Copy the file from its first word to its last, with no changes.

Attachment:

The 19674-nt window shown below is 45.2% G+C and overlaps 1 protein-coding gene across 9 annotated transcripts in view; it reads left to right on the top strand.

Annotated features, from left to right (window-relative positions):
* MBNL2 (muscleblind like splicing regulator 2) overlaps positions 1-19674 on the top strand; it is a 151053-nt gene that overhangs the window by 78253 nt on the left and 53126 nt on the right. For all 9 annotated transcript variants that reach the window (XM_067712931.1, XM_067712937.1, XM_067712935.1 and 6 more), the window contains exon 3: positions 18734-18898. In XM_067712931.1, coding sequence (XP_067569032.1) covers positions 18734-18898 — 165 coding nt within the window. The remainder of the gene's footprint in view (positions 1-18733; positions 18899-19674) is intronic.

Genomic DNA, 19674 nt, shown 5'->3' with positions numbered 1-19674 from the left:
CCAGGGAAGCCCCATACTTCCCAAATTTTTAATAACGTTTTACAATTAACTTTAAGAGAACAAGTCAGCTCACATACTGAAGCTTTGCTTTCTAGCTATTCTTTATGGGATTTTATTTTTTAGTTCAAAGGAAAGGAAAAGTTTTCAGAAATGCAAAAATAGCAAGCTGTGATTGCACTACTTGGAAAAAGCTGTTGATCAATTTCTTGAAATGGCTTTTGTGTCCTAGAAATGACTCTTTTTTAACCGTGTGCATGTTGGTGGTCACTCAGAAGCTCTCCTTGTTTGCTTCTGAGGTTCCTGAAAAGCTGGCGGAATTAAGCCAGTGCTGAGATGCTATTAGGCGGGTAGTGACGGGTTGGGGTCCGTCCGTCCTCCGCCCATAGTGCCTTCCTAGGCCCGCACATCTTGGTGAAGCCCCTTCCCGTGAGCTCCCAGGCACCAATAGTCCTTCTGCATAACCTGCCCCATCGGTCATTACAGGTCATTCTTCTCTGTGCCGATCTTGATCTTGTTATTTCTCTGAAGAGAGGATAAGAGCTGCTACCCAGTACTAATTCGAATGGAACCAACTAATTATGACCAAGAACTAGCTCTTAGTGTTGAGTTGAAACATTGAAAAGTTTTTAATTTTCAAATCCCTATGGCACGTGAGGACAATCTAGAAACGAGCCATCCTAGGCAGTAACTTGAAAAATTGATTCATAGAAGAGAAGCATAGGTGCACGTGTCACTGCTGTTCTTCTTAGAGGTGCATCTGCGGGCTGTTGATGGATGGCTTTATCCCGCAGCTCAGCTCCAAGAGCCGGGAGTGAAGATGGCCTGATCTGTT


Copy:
The 19674-nt window shown below is 45.2% G+C and overlaps 1 protein-coding gene across 9 annotated transcripts in view; it reads left to right on the top strand.

Annotated features, from left to right (window-relative positions):
* MBNL2 (muscleblind like splicing regulator 2) overlaps positions 1-19674 on the top strand; it is a 151053-nt gene that overhangs the window by 78253 nt on the left and 53126 nt on the right. For all 9 annotated transcript variants that reach the window (XM_067712931.1, XM_067712937.1, XM_067712935.1 and 6 more), the window contains exon 3: positions 18734-18898. In XM_067712931.1, coding sequence (XP_067569032.1) covers positions 18734-18898 — 165 coding nt within the window. The remainder of the gene's footprint in view (positions 1-18733; positions 18899-19674) is intronic.

Genomic DNA, 19674 nt, shown 5'->3' with positions numbered 1-19674 from the left:
CCAGGGAAGCCCCATACTTCCCAAATTTTTAATAACGTTTTACAATTAACTTTAAGAGAACAAGTCAGCTCACATACTGAAGCTTTGCTTTCTAGCTATTCTTTATGGGATTTTATTTTTTAGTTCAAAGGAAAGGAAAAGTTTTCAGAAATGCAAAAATAGCAAGCTGTGATTGCACTACTTGGAAAAAGCTGTTGATCAATTTCTTGAAATGGCTTTTGTGTCCTAGAAATGACTCTTTTTTAACCGTGTGCATGTTGGTGGTCACTCAGAAGCTCTCCTTGTTTGCTTCTGAGGTTCCTGAAAAGCTGGCGGAATTAAGCCAGTGCTGAGATGCTATTAGGCGGGTAGTGACGGGTTGGGGTCCGTCCGTCCTCCGCCCATAGTGCCTTCCTAGGCCCGCACATCTTGGTGAAGCCCCTTCCCGTGAGCTCCCAGGCACCAATAGTCCTTCTGCATAACCTGCCCCATCGGTCATTACAGGTCATTCTTCTCTGTGCCGATCTTGATCTTGTTATTTCTCTGAAGAGAGGATAAGAGCTGCTACCCAGTACTAATTCGAATGGAACCAACTAATTATGACCAAGAACTAGCTCTTAGTGTTGAGTTGAAACATTGAAAAGTTTTTAATTTTCAAATCCCTATGGCACGTGAGGACAATCTAGAAACGAGCCATCCTAGGCAGTAACTTGAAAAATTGATTCATAGAAGAGAAGCATAGGTGCACGTGTCACTGCTGTTCTTCTTAGAGGTGCATCTGCGGGCTGTTGATGGATGGCTTTATCCCGCAGCTCAGCTCCAAGAGCCGGGAGTGAAGATGGCCTGATCTGTT